What is the most expensive military plane manufactured in America? It’s the B-2 Spirit stealth bomber costing at $737 million. Designed to carry nuclear arsenal deep in enemy territory, the plane is virtually undetected by radar, infrared and electromagnetic equipment. It’s more than twice as expensive as the F-22 Raptor stealth fighter, which is price at $350 million. Here’s our updated list of the most expensive military planes manufactured in America for 2018.
- B -2 Spirit: $737 million
- F-22 Raptor: $350 million
- C17A Globemaster III: $328 million
- P-8A Poseidon: $290 million
- VH-71 Kestrel: $241 million
- E-2D Advanced Hawkeye: $232 million
- F-35 Lightning II: $122 million
- V-22 Osprey: $118 million
- EA-18G Growler: $102 million
- F/A-18 Hornet: $94 million
The United States is the premier military force in the world and it has a sanctioned a $686 billion military budget for FY2019 according to Defensenews.com. The nation will spend a good part of the money to increase its combat squadrons from 55 to 58 in the future, buy 10 new naval ships, and raise its manpower by 25,900. In addition, $66.8 billion will be spent on mission support activities, $55.2 billion on aircraft and related systems, $33.1 billion on shipbuilding and maritime systems, and $20.7 billion on missiles and munitions. To bolster the US Air Force, $30 billion has been allocated for 15 KC-46 tanker replacements.
There is no doubt that the United States’ greater military spending has enabled it to operate the best air force in the world. Let’s take a close look at the top 10 most expensive military planes manufactured in America that help the nation showcase its superior air power in all corners of the world.
10. F/A-18 Hornet: $94 million
The Hornet has the reputation of being America’s first strike fighter. It is a combination of a fighter and a bomber. Therefore, it can attack both aerial and ground targets and can also be used for air combat if the need arises. The Hornet helped the US win the first Desert Storm conflict in the early 1990s. Other nations that utilize the Hornets in their air force include Switzerland, Kuwait, Israel, France, and Canada.
The Hornet can top Mach 1.8 (1,190 mph) at 40,000 ft. It can carry a range of missiles and bombs, including air-to-ground and air-to-air as well as the 20-mm M61 Vulcan cannon. The fighter’s two GE F404 turbofan engines give it a high thrust-to-weight ratio and the plane has top rate aerodynamic characteristics. It is mainly used for aerial reconnaissance, close air support, suppressing enemy air defenses, fleet air defense, and fighter escort. On the flip side, the Hornet lags behind in payload and range compared to the earlier F-14 Tomcat, LTV A-7 Corsair II, and A-6 Intruder. This fighter provides the baseline design for the larger and improved F/A–18E/F Super Hornet.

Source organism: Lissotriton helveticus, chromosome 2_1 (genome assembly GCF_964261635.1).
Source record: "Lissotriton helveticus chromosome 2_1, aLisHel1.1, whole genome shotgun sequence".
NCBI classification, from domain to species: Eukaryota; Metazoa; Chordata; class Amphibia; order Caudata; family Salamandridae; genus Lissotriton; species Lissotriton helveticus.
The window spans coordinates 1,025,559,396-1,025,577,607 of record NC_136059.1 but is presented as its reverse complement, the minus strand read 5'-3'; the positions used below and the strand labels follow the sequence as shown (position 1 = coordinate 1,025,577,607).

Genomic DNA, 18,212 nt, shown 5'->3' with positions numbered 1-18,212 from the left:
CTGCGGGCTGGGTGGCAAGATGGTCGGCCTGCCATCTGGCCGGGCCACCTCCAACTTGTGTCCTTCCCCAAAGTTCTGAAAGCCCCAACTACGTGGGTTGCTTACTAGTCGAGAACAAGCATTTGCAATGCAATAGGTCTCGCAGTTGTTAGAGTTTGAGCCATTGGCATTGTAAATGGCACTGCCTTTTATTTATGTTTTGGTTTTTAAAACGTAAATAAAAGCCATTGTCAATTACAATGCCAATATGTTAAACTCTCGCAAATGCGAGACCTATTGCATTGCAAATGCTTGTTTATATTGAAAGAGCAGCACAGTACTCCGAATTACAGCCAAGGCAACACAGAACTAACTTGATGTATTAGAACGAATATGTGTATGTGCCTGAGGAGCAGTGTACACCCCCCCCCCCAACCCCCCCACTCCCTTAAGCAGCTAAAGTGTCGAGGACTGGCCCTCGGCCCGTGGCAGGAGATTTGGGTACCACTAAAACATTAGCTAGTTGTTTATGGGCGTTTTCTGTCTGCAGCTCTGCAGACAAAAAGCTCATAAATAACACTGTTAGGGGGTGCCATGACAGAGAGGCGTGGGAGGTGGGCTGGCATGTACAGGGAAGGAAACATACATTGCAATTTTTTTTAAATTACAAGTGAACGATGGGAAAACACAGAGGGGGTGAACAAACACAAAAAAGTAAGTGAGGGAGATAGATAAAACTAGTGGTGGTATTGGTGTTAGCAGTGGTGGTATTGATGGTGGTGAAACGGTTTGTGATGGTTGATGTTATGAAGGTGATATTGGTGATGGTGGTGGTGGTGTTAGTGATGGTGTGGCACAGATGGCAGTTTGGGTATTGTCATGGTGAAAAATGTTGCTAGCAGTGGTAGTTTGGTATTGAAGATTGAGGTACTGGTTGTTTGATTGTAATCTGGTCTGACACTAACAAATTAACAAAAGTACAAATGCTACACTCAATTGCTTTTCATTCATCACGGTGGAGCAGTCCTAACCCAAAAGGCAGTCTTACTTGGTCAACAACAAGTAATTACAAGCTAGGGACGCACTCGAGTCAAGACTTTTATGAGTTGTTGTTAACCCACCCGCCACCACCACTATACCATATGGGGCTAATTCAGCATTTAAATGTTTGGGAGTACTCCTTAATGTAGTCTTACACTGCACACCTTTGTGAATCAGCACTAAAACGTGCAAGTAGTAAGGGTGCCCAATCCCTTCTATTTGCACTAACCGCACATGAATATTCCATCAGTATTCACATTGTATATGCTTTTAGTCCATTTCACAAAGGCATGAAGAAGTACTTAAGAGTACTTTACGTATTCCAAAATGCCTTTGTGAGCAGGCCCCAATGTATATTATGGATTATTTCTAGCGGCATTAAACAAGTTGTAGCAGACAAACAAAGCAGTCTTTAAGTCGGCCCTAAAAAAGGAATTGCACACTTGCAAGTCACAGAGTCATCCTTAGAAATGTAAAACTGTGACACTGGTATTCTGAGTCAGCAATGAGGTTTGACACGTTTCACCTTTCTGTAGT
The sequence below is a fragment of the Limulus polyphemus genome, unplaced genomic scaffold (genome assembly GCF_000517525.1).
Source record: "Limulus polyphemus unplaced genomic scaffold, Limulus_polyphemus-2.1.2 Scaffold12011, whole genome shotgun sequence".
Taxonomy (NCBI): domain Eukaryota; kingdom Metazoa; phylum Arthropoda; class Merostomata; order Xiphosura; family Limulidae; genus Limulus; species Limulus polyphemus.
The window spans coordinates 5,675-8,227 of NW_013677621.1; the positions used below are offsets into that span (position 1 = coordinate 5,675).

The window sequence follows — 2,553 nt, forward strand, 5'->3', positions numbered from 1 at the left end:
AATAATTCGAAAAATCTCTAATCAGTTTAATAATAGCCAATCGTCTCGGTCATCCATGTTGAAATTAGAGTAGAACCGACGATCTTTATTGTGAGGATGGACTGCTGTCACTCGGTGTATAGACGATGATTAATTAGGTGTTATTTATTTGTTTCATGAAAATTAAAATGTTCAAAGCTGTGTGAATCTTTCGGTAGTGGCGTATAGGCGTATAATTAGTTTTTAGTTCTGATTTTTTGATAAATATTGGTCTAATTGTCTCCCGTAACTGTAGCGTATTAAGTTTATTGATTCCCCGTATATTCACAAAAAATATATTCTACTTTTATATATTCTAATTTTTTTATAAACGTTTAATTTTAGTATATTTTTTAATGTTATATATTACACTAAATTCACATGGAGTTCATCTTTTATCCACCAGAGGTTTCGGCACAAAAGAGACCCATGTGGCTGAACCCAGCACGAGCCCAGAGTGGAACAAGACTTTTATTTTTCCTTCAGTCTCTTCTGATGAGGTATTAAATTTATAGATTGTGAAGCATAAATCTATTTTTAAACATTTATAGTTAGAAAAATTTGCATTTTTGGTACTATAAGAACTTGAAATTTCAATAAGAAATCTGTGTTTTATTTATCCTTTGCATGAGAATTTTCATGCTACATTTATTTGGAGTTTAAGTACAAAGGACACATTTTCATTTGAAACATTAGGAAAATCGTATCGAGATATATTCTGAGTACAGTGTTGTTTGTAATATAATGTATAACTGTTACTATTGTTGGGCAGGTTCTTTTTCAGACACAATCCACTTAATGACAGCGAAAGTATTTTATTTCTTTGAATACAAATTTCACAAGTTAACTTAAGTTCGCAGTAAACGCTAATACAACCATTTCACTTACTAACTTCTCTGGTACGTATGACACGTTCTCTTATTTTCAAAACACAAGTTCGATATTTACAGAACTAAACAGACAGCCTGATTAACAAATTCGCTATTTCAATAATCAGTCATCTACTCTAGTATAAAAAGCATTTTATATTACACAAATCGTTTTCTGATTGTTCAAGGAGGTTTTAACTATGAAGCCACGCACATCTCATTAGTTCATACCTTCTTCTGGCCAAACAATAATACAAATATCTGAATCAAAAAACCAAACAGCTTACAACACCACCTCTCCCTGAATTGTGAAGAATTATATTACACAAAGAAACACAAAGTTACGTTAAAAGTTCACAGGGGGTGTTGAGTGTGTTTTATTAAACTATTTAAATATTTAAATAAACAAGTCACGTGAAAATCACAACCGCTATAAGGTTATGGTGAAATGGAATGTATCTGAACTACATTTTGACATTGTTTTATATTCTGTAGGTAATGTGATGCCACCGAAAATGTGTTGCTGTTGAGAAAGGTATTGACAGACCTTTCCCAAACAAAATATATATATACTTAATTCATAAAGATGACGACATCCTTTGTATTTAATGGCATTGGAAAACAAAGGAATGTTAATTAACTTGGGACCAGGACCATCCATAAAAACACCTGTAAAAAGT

9. EA-18G Growler: $102 million
The EA-18G Growler is an improvement over the Super Hornet aircraft. It includes all the Super Hornet’s capabilities but is lightly armed and not equipped for aggressive air excursions. The Growler hosts radar jamming equipment that interferes with enemy radar devices and disrupts their communications. This capability is provided by Northrop Grumman. This aircraft was added to the US Navy in 2009. Australia inducted 12 Growlers into its air force in 2017.
8. V-22 Osprey: $118 million
The highlight of the Osprey is its tiltrotor technology that enables it to function as both a plane and a helicopter. This innovation enables the aircraft to take off and land like a helicopter while having the range and speed of an airplane. The advantages are the time needed to fly is minimized and you don’t need a landing strip. However, US Vice President Dick Cheney stopped production of the Osprey after an accident involving the aircraft killed 30 people. But, because of its versatility, the plane continues to be used today. It received rave reviews when it was pressed into medevac and transportation operations in Afghanistan, Iraq, Kuwait, and Libya.
The Osprey has both short takeoff and landing (STOL) and vertical takeoff and landing (VTOL) capabilities. This aircraft’s production program began in 1981 and testing started in 1989. Many years of development were needed to get right the tiltrotor innovation. The US Marine Corps included the Osprey in 2007 and the US Air Force in 2009.
7. F-35 Lightning II – Cost: $122 million
The F-35 Lightning II program cost a total of $345 billion which makes it one of the most expensive production schemes in aeronautics history. This fighter jet boasts stealth features and is equipped with top rate weaponry and speed that make it a top gun in aerial dogfights. Another notable point is the aircraft is one of the first jet fighters to be capable of vertical takeoff maneuvers.
The F-35 Lightning II is a single-engine, single-seat, all-weather stealth fighter. It is capable of performing air superiority missions and ground attack. The F-35 is based on the X-35 which won the design award for the Joint Strike Fighter (JSF) program. The aircraft is manufactured by an aerospace team that includes Lockheed Martin, BAE Systems, Pratt & Whitney, and Northrop Grumman. The US plans to buy 2,663 units of this plane to bolster its marine corps, navy, and air force. F-35 deliveries to the US military are scheduled till 2037 and service life is expected to last until 2070.
6. E-2D Advanced Hawkeye: $232 million